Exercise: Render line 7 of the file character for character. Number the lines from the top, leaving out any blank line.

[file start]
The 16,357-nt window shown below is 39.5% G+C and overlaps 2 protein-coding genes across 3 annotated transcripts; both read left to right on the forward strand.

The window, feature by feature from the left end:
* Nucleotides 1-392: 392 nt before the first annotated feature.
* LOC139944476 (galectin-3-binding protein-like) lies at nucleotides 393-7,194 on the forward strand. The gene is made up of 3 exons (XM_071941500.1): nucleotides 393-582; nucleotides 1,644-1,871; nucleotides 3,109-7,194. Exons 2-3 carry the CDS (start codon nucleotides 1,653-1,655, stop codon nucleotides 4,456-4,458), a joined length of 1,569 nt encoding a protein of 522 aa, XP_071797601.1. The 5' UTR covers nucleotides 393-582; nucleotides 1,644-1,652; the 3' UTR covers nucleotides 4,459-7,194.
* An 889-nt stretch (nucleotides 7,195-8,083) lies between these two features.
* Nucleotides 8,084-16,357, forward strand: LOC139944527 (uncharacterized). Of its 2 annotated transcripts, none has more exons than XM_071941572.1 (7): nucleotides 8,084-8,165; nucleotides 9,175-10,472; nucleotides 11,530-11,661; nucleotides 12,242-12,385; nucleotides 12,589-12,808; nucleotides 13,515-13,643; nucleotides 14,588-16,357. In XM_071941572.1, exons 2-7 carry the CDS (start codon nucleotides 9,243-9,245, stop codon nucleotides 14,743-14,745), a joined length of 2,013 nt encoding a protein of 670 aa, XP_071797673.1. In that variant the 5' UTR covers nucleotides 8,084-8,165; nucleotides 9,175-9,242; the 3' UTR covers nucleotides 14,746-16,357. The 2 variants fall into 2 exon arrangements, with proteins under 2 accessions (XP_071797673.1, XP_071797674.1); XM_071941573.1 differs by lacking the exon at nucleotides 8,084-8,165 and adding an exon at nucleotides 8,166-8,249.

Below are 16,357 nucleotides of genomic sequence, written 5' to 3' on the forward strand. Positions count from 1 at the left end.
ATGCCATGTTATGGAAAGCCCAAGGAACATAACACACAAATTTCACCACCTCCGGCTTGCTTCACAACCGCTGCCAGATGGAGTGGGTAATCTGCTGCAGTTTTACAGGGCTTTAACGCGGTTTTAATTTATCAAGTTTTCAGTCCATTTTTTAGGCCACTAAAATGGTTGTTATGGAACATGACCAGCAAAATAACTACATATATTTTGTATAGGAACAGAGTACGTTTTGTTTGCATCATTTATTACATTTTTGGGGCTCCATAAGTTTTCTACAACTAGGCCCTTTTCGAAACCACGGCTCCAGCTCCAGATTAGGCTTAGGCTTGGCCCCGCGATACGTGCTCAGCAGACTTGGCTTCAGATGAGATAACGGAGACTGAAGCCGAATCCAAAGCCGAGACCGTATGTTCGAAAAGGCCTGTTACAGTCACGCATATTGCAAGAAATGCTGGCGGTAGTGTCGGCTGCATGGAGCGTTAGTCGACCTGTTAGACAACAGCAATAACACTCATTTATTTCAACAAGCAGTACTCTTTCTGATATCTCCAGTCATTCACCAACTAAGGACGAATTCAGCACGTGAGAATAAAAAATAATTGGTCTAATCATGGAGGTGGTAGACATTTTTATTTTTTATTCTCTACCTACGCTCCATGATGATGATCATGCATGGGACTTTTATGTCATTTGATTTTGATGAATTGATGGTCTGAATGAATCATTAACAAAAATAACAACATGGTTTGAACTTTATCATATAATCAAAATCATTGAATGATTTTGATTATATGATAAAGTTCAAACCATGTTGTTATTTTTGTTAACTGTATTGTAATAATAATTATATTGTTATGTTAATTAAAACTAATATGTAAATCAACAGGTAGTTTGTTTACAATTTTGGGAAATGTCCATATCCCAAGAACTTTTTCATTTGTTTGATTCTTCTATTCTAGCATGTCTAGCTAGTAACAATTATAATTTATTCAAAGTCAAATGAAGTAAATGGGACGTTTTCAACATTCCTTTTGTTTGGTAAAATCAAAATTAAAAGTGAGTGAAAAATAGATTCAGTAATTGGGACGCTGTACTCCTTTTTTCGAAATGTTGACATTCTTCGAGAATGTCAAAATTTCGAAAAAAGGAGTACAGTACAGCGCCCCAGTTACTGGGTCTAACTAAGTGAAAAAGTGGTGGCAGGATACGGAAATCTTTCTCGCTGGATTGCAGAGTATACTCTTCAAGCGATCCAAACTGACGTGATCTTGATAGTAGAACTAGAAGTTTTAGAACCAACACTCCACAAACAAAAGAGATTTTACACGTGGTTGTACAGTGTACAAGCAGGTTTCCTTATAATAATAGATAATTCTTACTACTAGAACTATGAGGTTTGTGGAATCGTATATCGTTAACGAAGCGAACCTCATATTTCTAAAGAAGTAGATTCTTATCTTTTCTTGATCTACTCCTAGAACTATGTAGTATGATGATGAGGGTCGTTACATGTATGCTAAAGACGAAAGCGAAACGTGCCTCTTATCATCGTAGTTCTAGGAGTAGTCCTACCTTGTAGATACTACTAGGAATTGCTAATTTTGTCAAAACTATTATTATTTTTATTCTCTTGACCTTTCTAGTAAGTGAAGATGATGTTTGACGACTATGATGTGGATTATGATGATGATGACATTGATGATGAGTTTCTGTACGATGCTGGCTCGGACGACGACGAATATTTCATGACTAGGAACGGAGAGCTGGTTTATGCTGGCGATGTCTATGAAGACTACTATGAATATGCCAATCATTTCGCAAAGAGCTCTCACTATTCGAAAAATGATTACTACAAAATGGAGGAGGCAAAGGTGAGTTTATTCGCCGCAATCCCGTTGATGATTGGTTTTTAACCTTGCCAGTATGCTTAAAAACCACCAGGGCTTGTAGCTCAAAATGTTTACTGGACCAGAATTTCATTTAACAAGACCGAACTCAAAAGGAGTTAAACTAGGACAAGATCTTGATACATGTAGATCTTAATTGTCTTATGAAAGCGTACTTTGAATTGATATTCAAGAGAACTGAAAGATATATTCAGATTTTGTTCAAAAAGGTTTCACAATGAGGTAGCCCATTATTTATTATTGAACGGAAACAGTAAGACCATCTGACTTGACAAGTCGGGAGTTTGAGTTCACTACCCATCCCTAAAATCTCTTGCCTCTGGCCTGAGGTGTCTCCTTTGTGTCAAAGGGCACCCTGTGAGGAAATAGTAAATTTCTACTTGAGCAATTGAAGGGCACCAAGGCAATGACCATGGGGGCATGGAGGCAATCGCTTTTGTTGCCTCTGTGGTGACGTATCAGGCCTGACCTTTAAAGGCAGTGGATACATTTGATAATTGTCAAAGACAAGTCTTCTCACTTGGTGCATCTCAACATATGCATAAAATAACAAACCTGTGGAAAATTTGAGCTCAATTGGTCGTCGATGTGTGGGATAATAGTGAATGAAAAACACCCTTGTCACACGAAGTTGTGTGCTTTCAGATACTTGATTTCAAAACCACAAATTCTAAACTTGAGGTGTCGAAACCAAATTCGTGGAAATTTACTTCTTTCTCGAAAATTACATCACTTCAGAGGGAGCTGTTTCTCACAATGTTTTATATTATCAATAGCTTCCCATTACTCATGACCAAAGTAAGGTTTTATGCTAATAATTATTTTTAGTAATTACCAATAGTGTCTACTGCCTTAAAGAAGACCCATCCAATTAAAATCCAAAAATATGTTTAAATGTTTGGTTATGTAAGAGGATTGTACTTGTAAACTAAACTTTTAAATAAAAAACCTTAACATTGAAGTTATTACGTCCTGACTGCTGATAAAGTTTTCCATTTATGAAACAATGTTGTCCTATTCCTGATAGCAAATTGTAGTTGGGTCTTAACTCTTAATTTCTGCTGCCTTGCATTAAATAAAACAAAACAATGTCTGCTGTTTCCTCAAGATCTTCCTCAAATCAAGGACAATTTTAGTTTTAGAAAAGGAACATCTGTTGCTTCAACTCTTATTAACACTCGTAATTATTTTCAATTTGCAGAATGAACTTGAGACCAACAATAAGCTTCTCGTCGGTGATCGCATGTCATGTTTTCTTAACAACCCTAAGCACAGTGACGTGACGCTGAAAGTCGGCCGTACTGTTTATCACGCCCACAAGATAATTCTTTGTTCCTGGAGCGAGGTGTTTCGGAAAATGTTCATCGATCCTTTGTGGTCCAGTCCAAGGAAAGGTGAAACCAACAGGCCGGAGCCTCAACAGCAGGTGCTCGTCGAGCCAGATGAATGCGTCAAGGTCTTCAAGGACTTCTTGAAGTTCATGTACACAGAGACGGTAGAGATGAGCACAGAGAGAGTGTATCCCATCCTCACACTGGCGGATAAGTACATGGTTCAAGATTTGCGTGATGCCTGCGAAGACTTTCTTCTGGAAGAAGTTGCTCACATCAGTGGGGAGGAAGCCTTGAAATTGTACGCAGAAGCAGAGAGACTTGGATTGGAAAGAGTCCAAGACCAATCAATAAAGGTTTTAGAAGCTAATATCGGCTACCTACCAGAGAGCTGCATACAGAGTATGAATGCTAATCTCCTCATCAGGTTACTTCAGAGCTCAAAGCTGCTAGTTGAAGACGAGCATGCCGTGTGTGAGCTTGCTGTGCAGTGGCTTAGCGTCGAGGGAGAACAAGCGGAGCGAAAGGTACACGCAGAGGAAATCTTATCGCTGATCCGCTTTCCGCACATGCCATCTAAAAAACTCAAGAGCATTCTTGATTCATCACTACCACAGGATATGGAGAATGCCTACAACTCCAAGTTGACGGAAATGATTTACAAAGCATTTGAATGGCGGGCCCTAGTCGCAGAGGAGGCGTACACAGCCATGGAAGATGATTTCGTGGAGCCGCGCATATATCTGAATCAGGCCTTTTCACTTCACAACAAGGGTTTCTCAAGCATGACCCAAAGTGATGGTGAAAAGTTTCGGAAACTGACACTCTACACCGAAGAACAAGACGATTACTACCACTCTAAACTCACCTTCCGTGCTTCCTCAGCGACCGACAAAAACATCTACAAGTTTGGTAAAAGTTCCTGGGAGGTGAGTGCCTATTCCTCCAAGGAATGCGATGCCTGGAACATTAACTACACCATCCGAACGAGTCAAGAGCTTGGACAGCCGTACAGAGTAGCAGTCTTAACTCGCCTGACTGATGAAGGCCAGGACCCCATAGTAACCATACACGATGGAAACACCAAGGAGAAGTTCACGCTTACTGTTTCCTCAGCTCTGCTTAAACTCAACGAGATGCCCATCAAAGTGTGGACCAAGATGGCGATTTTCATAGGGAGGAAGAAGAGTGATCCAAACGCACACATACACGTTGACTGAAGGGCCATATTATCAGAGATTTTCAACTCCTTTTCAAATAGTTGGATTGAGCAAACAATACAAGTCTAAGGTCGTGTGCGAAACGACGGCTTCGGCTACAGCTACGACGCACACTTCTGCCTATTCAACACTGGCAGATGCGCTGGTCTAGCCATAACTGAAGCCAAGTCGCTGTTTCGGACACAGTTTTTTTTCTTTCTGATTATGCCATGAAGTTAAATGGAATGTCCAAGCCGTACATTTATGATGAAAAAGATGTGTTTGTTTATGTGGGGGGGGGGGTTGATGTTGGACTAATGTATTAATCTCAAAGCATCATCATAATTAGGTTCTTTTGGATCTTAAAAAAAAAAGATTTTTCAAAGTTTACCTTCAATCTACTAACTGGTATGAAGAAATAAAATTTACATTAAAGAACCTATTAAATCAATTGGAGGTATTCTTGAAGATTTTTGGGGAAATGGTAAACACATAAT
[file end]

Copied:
Below are 16,357 nucleotides of genomic sequence, written 5' to 3' on the forward strand. Positions count from 1 at the left end.